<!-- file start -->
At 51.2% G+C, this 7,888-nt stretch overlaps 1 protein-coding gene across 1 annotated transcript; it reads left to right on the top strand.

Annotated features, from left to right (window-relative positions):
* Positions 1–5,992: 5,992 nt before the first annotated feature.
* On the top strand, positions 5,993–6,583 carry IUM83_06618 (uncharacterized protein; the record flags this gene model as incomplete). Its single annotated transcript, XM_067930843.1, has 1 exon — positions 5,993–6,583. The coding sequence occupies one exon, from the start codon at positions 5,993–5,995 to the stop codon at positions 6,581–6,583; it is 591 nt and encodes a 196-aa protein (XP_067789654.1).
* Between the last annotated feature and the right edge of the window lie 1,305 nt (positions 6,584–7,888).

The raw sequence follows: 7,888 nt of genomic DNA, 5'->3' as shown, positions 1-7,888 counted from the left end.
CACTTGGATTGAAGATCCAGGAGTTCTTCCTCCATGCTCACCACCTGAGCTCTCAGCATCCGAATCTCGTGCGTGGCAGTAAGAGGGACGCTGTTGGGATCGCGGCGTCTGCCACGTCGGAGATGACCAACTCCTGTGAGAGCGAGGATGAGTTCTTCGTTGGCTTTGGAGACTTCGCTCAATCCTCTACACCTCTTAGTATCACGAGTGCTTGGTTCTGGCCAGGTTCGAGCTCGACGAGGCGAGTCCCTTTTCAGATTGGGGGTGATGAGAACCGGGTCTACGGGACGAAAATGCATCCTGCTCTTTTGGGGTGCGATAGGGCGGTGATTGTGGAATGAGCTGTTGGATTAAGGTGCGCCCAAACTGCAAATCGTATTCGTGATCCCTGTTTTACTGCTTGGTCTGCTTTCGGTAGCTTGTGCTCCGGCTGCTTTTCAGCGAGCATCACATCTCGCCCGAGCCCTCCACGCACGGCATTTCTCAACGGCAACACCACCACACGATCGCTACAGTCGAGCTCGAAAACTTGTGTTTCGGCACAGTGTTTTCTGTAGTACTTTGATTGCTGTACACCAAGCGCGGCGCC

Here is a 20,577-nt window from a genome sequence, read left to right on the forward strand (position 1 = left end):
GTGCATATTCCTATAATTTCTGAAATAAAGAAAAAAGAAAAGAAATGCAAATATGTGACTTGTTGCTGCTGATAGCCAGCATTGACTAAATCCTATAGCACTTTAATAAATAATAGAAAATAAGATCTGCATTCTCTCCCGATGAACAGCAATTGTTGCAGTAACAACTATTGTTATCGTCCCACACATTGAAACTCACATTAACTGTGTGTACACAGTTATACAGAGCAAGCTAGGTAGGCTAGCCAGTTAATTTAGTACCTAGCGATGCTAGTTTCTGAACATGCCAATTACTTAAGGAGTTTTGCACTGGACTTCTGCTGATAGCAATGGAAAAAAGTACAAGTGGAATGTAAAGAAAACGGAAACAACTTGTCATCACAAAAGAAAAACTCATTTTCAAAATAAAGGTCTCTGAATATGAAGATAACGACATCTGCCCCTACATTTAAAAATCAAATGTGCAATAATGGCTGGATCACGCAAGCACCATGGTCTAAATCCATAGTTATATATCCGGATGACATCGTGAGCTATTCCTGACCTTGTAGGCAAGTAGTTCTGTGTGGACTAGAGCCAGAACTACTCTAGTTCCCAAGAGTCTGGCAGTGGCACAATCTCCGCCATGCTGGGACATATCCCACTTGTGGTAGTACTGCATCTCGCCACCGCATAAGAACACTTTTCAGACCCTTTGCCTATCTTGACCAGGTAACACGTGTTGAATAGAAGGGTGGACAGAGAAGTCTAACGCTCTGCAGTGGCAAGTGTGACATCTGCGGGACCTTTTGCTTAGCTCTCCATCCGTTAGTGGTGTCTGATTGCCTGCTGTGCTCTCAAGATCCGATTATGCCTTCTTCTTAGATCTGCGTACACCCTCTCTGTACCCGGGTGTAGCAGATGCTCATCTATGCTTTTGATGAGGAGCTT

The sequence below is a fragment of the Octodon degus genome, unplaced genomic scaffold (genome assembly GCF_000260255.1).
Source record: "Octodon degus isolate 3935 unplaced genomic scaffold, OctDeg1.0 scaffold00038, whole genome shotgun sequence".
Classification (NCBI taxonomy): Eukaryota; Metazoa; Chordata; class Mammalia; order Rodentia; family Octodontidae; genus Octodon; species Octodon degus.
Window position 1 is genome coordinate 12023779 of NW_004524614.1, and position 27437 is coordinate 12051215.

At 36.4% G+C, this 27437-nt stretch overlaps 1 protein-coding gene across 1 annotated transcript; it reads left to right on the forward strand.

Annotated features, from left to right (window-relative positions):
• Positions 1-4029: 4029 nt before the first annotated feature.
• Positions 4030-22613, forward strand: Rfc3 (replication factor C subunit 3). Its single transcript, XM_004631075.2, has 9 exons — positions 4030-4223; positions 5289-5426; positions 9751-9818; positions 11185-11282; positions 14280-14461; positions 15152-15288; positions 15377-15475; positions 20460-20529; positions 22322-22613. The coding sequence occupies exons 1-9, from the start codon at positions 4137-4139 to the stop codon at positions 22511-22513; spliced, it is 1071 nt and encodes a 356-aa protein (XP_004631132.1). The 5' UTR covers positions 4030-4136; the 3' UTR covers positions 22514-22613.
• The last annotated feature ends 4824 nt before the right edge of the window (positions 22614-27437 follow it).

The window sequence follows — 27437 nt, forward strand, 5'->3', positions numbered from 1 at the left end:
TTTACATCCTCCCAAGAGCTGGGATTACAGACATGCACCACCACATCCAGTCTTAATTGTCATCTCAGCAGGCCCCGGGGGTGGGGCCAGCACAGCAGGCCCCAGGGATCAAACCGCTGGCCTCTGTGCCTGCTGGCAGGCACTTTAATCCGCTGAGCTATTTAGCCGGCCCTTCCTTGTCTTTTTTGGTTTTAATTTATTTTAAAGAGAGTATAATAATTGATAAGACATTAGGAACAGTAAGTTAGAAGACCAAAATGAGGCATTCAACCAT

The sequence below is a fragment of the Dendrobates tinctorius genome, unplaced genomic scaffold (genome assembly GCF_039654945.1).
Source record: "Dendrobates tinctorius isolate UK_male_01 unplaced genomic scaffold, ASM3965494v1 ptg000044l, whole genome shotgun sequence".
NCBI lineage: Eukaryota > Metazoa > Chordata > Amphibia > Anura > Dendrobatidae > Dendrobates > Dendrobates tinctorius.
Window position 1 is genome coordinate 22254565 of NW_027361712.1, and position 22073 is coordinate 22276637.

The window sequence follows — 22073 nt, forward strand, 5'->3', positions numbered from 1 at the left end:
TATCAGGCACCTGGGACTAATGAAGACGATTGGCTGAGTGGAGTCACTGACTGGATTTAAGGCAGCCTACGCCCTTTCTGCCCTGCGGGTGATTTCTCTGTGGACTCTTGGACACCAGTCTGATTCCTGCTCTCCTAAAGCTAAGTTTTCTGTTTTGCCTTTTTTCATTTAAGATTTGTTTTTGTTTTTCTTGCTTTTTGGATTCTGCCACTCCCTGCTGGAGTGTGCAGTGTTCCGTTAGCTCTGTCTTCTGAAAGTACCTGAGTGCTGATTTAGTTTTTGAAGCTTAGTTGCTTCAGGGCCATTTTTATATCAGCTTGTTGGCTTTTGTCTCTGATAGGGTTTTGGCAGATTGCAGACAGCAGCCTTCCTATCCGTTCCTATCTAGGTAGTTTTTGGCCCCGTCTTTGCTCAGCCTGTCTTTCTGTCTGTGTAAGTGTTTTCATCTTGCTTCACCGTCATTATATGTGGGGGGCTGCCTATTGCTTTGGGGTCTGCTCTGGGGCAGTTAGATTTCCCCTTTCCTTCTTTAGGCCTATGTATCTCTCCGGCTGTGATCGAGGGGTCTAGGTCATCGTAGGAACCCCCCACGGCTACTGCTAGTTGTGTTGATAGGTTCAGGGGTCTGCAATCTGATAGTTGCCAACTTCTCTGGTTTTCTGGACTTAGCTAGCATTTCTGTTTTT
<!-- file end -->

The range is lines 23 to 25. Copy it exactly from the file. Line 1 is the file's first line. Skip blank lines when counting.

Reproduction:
NCBI lineage: Eukaryota > Metazoa > Chordata > Amphibia > Anura > Dendrobatidae > Dendrobates > Dendrobates tinctorius.
Window position 1 is genome coordinate 22254565 of NW_027361712.1, and position 22073 is coordinate 22276637.

The window sequence follows — 22073 nt, forward strand, 5'->3', positions numbered from 1 at the left end: